NASA and Lockheed Martin Space Systems, of New Orleans, La., have
completed negotiations for production of 35 additional Super Lightweight
External Tanks for the Space Shuttle Program.

The six-year contract, worth approximately $1.15 billion, includes
the manufacture, assembly, test and delivery of the Super Lightweight Tanks
and the operations and maintenance of NASA’s Michoud Assembly Facility in
New Orleans. The contract also includes activities at NASA’s Marshall Space
Flight Center of Huntsville, Ala., and Kennedy Space Center, Fla.

“I am pleased with the profit structure of this contract which is
designed to assure the delivery of a quality product and to reward the
contractor and the employees on the basis of performance,” said Jerry
Smelser, manager of the External Tank Project Office at the Marshall Center.
“In my opinion, the negotiation process has resulted in a win-win contract.
This is a major milestone for Lockheed-Martin, the External Tank Project
Office, for the Center and for the Space Shuttle Program.”

This sixth production of tanks will be the first comprised totally
of Super Lightweight Tanks.

This latest version of the tank – which flew for the first time in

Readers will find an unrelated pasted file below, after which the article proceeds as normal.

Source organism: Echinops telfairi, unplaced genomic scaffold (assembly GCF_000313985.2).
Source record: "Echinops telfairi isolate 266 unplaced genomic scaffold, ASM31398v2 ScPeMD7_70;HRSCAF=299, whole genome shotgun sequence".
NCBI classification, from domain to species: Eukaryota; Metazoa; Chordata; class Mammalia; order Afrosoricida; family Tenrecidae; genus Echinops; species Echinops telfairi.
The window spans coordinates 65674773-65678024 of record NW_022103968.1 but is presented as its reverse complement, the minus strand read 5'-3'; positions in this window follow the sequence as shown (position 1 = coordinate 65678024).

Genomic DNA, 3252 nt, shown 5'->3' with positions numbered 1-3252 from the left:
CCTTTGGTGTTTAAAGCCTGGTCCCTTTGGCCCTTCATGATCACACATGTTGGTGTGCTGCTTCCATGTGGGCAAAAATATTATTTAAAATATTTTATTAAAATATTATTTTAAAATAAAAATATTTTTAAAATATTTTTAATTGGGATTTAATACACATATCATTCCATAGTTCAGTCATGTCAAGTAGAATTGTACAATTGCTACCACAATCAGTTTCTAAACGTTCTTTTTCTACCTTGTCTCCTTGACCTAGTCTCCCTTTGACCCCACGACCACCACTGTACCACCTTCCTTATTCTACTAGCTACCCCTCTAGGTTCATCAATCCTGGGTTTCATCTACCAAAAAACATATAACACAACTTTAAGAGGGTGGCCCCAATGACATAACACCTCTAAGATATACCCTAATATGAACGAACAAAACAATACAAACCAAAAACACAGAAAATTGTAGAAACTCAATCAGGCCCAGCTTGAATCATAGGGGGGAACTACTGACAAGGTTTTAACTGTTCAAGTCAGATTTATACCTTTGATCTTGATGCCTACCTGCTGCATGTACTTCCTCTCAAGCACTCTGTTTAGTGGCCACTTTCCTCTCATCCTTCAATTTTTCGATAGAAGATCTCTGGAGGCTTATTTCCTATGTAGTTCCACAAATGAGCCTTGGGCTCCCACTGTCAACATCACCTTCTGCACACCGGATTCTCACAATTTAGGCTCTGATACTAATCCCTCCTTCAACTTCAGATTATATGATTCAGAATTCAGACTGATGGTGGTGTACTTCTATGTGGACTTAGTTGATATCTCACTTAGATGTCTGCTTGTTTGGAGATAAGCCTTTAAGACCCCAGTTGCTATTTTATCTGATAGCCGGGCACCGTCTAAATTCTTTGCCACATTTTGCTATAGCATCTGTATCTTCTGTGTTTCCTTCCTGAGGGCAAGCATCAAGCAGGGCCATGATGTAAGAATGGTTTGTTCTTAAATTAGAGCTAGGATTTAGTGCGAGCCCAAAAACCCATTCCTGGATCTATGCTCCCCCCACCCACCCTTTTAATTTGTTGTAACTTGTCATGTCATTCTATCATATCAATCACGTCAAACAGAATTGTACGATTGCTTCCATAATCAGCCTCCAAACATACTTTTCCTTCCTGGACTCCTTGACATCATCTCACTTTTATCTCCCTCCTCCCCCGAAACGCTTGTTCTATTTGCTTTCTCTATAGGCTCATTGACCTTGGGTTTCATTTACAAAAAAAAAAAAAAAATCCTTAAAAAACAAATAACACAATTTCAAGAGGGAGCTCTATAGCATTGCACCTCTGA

June 1998 — is the same size as the tank it replaces, but is about 7,500
pounds (3,401.9 kilograms) lighter. The weight reduction allows the Shuttle
to carry more payload.

The Super Lightweight Tank features major changes in materials and
design. Its liquid hydrogen tank and the liquid oxygen tank are constructed
of a new aluminum lithium – a lighter, stronger material than the metal
alloy used to manufacture previous External Tanks.

The External Tank, which holds the liquid hydrogen fuel and liquid
oxygen for the Shuttle’s three main engines, is the largest single component
of the Space Shuttle and the only part of the Shuttle that is not reused.
Standing 154 feet (46.9 meters) tall, the gigantic rust-colored tank is
taller than a 15-story building and is as wide as a silo with a diameter of
about 27 1/2 feet (8 meters). During launch, the tank also acts as the
structural backbone for the Shuttle orbiter and Solid Rocket Boosters
attached to it.

The first tank of the sixth production is scheduled for delivery to
the Kennedy Space Center in 2002.

Marshall is NASA’s lead Center for development of space
transportation and propulsion systems.